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Making medical student course evaluations meaningful: implementation of an intensive course review protocol

BMC Medical Education201515:99

https://doi.org/10.1186/s12909-015-0387-1

Received: 8 May 2014

Accepted: 29 May 2015

Published: 4 June 2015

Abstract

Background

Ongoing course evaluation is a key component of quality improvement in higher education. The complexities associated with delivering high quality medical education programs involving multiple lecturers can make course and instructor evaluation challenging. We describe the implementation and evaluation of an “intensive course review protocol” in an undergraduate medical program

Methods

We examined pre-clerkship courses from 2006 to 2011 - prior to and following protocol implementation. Our non-parametric analysis included Mann-Whitney U tests to compare the 2006/07 and 2010/11 academic years.

Results

We included 30 courses in our analysis. In the 2006/07 academic year, 13/30 courses (43.3 %) did not meet the minimum benchmark and were put under intensive review. By 2010/11, only 3/30 courses (10.0 %) were still below the minimum benchmark. Compared to 2006/07, courses ratings in the 2010/11 year were significantly higher (p = 0.004). However, during the study period mean response rates fell from 76.5 % in 2006/07 to 49.7 % in 2010/11.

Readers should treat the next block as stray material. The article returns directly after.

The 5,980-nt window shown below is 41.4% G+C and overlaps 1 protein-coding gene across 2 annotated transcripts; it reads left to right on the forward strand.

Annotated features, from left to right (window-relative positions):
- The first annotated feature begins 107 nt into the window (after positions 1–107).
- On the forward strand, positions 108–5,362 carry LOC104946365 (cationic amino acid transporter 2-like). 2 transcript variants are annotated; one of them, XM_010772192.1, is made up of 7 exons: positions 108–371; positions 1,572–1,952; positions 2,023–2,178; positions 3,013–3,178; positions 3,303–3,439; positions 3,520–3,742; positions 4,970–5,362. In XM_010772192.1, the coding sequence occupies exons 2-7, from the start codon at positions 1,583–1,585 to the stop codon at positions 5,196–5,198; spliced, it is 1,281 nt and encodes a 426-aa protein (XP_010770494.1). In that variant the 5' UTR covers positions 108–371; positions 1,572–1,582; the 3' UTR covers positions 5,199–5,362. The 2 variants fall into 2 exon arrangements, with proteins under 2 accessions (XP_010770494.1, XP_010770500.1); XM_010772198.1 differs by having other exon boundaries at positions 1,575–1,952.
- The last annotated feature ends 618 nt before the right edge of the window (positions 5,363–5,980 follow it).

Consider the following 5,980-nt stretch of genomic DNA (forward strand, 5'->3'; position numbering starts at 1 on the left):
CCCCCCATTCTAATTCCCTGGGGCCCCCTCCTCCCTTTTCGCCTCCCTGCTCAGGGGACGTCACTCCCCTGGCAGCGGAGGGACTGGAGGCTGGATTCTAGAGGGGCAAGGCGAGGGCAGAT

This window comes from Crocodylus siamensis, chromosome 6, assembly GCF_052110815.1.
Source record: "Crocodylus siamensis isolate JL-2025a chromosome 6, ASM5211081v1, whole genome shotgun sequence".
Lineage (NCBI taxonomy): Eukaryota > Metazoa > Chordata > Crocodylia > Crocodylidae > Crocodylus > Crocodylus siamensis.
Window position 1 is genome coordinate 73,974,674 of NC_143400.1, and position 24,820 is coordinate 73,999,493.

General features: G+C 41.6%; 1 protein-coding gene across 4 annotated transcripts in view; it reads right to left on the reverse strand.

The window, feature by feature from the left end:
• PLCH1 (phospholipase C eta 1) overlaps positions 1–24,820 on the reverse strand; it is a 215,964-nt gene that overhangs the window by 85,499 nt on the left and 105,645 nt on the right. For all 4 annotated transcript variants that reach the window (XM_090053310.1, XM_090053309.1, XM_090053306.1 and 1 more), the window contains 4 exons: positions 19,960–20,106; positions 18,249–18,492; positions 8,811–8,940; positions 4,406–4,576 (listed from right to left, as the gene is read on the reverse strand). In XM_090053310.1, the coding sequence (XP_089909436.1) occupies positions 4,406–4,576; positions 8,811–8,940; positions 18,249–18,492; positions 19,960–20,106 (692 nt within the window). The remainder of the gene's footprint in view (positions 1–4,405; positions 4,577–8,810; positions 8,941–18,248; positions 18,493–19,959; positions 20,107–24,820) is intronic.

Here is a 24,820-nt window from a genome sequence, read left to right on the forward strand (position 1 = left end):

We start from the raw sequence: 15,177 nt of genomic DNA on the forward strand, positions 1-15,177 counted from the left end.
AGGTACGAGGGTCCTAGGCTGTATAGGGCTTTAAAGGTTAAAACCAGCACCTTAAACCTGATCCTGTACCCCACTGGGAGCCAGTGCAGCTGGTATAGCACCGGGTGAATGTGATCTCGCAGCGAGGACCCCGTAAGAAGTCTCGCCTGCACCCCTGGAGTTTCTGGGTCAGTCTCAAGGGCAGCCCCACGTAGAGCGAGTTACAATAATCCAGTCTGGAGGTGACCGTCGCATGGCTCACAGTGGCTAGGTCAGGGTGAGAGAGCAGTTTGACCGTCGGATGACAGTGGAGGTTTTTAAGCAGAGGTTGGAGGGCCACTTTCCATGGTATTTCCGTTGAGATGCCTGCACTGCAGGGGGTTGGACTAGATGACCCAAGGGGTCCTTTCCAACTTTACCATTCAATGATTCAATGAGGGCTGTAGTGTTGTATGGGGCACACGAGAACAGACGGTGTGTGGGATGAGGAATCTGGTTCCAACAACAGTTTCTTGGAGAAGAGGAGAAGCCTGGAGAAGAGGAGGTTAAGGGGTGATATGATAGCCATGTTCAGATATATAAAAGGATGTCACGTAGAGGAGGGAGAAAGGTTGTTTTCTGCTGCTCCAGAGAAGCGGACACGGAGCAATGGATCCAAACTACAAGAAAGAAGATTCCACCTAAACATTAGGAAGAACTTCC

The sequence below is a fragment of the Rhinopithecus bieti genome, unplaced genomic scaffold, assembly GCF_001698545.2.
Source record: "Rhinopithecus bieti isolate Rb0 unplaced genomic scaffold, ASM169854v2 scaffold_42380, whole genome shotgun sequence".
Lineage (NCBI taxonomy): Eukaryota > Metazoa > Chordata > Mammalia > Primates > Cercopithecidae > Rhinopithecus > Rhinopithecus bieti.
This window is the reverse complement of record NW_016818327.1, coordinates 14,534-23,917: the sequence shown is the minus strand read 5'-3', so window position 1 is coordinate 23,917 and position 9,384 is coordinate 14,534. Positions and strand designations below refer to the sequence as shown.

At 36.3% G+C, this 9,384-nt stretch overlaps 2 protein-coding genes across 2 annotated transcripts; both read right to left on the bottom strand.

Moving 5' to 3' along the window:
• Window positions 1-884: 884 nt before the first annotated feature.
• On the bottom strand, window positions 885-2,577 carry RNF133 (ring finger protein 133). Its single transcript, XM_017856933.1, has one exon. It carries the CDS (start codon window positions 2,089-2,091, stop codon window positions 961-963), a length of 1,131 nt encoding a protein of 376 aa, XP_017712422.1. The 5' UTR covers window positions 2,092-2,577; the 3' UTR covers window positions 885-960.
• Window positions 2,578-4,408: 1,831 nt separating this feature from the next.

Conclusion

These results suggest an intensive course review protocol can have a significant impact on pre-clerkship course ratings in an undergraduate medical program. Reductions in survey response rates represent an ongoing challenge in the interpretation of student feedback.

Background

Ongoing course evaluation is a key component of quality improvement in higher education and an accreditation requirement for Canadian medical schools [1, 2]. The literature recommends a comprehensive approach to evaluation that is directly linked to curricular development and modification [3]. However, there is no identified best practice for achieving this goal [4]. The complexities associated with delivering high quality medical education programs involving multiple lecturers can make course and instructor evaluation quite challenging [5].

The most common evaluation model in medical education involves student course evaluation questionnaires completed at the conclusion of a course [4, 6]. Previous research has demonstrated that students are discriminating judges of instructional effectiveness, providing ratings that are quite stable [6] and valid indicators of teaching effectiveness [7, 8].